I lost a special person recently. His name was Rich Ramirez. When I was a young copy editor with so much to learn at the San Jose Mercury News in the early 1980s, an enthusiastic, hard-working intern with a great smile came to work on the copy desk. Rich was fresh out of USC. Rich never left the Merc. He went on to hold a number of reporting and editing positions at the paper, the last 12 years as assistant to the executive editor. Just days after organizing a highly successful National Association of Hispanic Journalists convention and one day after learning there would be dozens more layoffs at the Merc and that his position would likely be eliminated, Rich apparently took his own life. We had kept in contact over all these years, including an e-mail a day before his death. My sympathies are with his wife and other relatives, as well as the "Mercury News family" that those of us who have worked there over the years have become a part of. I went to Rich's memorial service last week, and was amazed at the huge crowd of mourners. It was evident Rich had touched so many lives. The comments in this online guest book reinforce that. Rich and I shared a love for photography. He had wanted to know if I was coming to the conference so he could share photos from his three-week European vacation with me. Sadly, I wasn't able to attend. However, I was able to see some of his images in a slide show presentation that was shown at the service. I am so fortunate to have known him.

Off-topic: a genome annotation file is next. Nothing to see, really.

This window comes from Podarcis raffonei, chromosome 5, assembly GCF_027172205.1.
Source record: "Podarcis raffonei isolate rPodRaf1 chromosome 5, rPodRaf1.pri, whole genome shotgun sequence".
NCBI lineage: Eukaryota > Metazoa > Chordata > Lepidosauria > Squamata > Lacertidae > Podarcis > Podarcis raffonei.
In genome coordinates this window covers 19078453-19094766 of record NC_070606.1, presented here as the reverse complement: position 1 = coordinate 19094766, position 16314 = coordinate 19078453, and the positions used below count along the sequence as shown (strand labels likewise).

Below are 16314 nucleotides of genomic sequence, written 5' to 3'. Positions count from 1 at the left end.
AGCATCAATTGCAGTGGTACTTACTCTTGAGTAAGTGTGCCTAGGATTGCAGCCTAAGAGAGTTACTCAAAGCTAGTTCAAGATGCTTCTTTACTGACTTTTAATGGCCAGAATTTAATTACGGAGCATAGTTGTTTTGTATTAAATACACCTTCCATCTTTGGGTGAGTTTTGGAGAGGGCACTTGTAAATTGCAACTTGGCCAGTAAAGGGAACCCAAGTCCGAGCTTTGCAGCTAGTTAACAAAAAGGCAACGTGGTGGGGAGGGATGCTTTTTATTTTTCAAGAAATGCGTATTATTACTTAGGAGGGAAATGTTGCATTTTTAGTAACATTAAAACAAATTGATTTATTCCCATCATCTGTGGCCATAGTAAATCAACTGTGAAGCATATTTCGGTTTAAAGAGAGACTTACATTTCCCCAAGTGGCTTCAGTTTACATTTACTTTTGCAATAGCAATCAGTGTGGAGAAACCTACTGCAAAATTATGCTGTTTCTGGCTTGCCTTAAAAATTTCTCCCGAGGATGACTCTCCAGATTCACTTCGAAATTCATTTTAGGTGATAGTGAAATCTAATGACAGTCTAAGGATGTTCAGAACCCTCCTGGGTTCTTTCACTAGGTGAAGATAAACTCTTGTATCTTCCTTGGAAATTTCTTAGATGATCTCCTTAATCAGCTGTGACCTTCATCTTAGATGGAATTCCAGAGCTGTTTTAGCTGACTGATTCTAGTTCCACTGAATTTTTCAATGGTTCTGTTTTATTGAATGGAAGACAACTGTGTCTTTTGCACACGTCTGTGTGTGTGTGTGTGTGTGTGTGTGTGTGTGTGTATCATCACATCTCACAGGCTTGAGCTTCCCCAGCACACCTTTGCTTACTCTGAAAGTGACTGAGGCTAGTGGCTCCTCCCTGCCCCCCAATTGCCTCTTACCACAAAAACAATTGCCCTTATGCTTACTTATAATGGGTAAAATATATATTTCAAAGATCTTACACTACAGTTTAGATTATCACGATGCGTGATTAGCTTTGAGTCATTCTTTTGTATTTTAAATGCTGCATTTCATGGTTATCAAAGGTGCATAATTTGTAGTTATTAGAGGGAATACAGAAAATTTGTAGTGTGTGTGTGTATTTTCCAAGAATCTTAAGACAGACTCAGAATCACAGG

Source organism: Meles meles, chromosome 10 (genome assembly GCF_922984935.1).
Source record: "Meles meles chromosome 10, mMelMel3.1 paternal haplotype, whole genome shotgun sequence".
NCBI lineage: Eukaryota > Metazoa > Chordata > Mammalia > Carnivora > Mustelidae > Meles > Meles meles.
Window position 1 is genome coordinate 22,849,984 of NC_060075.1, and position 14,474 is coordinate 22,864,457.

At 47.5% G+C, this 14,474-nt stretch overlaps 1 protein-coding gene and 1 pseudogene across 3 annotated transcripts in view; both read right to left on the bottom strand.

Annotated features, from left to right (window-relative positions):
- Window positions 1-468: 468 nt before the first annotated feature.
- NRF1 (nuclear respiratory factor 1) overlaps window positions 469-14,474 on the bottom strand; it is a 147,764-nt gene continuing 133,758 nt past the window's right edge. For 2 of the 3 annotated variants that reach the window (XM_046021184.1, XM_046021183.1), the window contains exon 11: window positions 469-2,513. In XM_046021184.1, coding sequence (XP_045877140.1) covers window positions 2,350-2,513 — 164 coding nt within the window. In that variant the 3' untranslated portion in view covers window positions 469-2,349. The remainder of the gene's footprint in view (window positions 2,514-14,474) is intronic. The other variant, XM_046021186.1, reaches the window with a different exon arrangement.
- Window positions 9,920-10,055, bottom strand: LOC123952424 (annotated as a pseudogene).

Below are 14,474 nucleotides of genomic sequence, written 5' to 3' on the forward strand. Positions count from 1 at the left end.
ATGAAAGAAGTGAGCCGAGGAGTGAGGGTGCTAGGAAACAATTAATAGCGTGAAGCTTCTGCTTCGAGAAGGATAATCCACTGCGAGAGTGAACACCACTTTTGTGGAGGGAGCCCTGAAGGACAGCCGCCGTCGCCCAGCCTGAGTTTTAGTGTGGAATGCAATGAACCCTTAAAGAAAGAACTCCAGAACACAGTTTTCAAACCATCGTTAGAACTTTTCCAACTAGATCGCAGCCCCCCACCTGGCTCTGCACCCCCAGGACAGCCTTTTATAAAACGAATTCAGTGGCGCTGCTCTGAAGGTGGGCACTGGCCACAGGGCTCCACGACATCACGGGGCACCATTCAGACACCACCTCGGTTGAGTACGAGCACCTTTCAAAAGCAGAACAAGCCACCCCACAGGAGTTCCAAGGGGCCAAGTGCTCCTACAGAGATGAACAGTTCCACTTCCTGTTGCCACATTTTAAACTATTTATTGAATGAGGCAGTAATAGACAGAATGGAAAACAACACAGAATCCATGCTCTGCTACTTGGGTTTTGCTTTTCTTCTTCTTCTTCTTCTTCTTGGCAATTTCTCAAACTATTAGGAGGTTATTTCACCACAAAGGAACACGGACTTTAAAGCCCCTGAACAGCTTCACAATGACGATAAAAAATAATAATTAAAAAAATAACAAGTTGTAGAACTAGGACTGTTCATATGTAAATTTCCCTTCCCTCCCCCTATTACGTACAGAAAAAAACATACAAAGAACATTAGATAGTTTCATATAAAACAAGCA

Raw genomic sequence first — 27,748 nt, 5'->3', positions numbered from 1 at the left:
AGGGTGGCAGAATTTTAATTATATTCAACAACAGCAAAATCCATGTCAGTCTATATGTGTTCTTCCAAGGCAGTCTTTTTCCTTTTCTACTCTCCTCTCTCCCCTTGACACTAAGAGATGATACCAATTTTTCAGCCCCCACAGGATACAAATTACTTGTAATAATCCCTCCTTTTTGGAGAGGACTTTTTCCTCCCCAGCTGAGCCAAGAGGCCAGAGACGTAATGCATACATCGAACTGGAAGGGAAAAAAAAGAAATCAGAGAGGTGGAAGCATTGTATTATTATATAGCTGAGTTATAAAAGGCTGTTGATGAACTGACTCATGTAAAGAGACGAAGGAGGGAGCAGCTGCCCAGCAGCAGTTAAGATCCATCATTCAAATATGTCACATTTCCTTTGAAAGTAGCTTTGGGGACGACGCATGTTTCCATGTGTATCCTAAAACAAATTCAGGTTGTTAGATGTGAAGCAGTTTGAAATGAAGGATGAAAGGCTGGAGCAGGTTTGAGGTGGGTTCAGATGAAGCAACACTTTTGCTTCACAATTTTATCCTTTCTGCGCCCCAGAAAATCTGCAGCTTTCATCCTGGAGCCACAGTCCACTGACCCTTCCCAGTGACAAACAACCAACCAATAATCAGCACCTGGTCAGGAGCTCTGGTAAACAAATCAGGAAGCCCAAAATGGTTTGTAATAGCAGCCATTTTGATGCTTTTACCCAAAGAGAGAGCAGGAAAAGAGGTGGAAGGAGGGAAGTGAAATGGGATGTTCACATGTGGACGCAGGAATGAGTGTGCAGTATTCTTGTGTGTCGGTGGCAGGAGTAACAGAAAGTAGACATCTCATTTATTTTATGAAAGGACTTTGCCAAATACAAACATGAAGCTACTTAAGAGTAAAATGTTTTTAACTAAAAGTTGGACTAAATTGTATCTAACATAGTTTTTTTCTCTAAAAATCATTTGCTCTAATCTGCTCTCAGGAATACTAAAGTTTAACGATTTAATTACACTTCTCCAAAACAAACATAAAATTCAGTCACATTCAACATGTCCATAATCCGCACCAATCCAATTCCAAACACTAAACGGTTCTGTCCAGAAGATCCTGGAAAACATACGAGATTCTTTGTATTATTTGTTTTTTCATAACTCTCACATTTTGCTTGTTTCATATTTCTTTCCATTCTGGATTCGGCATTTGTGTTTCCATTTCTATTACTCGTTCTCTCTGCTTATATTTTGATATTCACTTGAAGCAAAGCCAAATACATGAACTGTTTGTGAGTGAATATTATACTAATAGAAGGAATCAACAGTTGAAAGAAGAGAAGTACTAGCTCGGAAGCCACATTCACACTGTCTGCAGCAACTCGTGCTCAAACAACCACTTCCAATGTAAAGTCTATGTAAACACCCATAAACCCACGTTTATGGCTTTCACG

A number of stories have been written about him. I particularly enjoyed an opinion piece written by a friend of his, John Diaz at the San Francisco Chronicle. Here is an excerpt from that wonderful piece. You can read the entire article here.

Smooth-running conventions don't just happen. Behind every successful
convention are the volunteers who handle all the essential details. Behind every
effective band of volunteers is an organizer with a vision, a checklist and the
right blend of charm and persistence to cajole the troops.

At NAHJ that was Rich Ramirez, a 44-year-old executive assistant, from
the San Jose Mercury News.

In the weeks leading up to the convention, Ramirez was peppering his
colleagues around the country with e-mail requests, big and small. He sent
spreadsheets with detailed marching orders for volunteers. He made last-minute
pitches for editors to shake down their publishers for $1,500-a-hole
sponsorships for the charity golf tournament. He even sent out an appeal for a
baby sitter on behalf of a CNN producer.

The convention was a huge success and no one seemed to be having a
better time than Rich when I caught up with him at an opening-night reception.
As always, he was quick with a smile and quick with questions about how things
were going with my life and job.

Four days after the convention, Rich Ramirez was found dead in the backyard of his Livermore home, with a knife wound in his midsection. Police still suspect it was a suicide, by about the most painful and difficult method imaginable.

Those who knew Rich Ramirez could not say which was more inconceivable:
That he would take his life or that someone would want to hurt a man who
radiated such brightness and generosity. One could only speculate: Was it the
angst and uncertainty that has gripped the profession he loved? Or was it a
deeply personal pain that no one who thought they knew him ever recognized?

On Thursday, Rich was eulogized at a memorial service in San Jose. The
church was overflowing with family, friends, colleagues.

... One question came up, over and over, as his friends and colleagues
marveled at the size of the crowd and depth of sentiment at the memorial
service: "I wonder if he knew how much he was appreciated?"
I know what you're thinking about the Rich Ramirezes who bind the communities in your lives. Don't wait, don't assume they know. Tell them.